I was struck by how sad and scary this story is, a whole army and its leader on a steady diet of heavy drugs that overrode normal functioning. What caught my attention and has more general relevance was what I found or didn’t find in the reviews of the Ohler book. It seems that the Nazis were not the only ones whose armies were under the influence. The Post says that methamphetamines were used by various armies during World War II as stimulants to aid fatigued soldiers. In 2014, the outnumbered and outgunned forces of the Islamic State staged their own blitzkrieg attack across Syria and Iraq, with professional armies melting away before them in retreat. It was later discovered that many fighters had been taking a methamphetamine called Captagon. Other reviewers don’t talk at all about this more widespread reality. I suppose it doesn’t fit their narrative.

In the case of the Nazis, I don’t mind a narrative that makes their evil seem unique, because I believe it was. In other cases, and we see it all around us today, narratives are pretty rigid and there is little openness to alternative possibilities. “Alternative truths” we decry, for sure, but not much place is given to real alternative viewpoints or narratives. We read or watch the news outlets that agree with our viewpoint, and they don’t try very hard to be balanced. This polarized reality has many victims, which is a subject for another day.

In the meantime, ponder all this at a time where calling out injustice and keeping an open mind are just a few of the challenges that face good citizens. Best, Bill Rudolph

Anti-Humanism

Purim, now in the rear view mirror, is a fun holiday but “lurking” behind it is the confrontation with anti-Semitism that never seems to end. Lately, here in America, we have seen it revive with the spate of bomb threats at JCC’s and the defacing of Jewish cemeteries. I don’t usually talk about this subject but it’s time to do so, sharing two colleague’s perspectives on this issue, one 40 years old and one written last week. This will be longer than my usual blogpost but it’s important and can’t be stated briefly.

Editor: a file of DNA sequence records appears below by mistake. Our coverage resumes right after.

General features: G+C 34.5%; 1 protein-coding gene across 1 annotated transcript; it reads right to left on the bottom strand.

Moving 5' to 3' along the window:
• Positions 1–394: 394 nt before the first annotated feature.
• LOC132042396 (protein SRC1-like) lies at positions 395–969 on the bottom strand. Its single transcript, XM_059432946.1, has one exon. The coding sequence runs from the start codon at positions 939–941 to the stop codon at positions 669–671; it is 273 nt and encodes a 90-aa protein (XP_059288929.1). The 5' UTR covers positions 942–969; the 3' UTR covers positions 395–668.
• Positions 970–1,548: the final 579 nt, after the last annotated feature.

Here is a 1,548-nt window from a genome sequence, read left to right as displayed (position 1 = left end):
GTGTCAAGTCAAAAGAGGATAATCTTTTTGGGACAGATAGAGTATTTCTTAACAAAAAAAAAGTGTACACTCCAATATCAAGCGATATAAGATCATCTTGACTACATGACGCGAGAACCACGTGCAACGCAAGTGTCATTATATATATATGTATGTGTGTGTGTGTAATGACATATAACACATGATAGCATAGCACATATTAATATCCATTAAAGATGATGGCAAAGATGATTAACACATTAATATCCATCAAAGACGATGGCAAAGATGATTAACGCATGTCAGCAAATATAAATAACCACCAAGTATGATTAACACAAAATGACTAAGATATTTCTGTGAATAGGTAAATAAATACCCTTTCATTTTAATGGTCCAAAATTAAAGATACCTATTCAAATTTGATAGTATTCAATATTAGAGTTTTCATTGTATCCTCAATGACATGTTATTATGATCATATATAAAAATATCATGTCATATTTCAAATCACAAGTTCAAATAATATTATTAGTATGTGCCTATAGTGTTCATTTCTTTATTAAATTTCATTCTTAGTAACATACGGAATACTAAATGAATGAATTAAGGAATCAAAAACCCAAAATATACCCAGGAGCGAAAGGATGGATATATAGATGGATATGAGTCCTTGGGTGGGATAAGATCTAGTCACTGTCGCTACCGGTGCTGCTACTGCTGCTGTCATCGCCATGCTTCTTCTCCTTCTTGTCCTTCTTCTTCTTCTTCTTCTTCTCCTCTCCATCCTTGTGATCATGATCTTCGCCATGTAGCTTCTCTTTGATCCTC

Rabbi Benjamin Blech was an Orthodox shul rabbi in Oceanside and also wrote the famous The Idiot’s Guide to Understanding Judaism. 40 years ago the Jews of Oceanside woke up on Yom Kippur to find vandalization and curses painted at the entrance of all the local synagogues. He wrote at the time that when he heard the news reports saying that “a rash of anti-Semitic incidents struck Oceanside yesterday,” he thought, “wait a moment.” Were Semites the victims of prejudice or was it every member of society who values democratic ideals and the inalienable right to life, liberty, and the pursuit of happiness? Wasn’t the collective fabric of a free and ethical society torn by these actions, not just one group? And he said it would have been better stated that “a rash of anti-human incidents struck Oceanside yesterday.”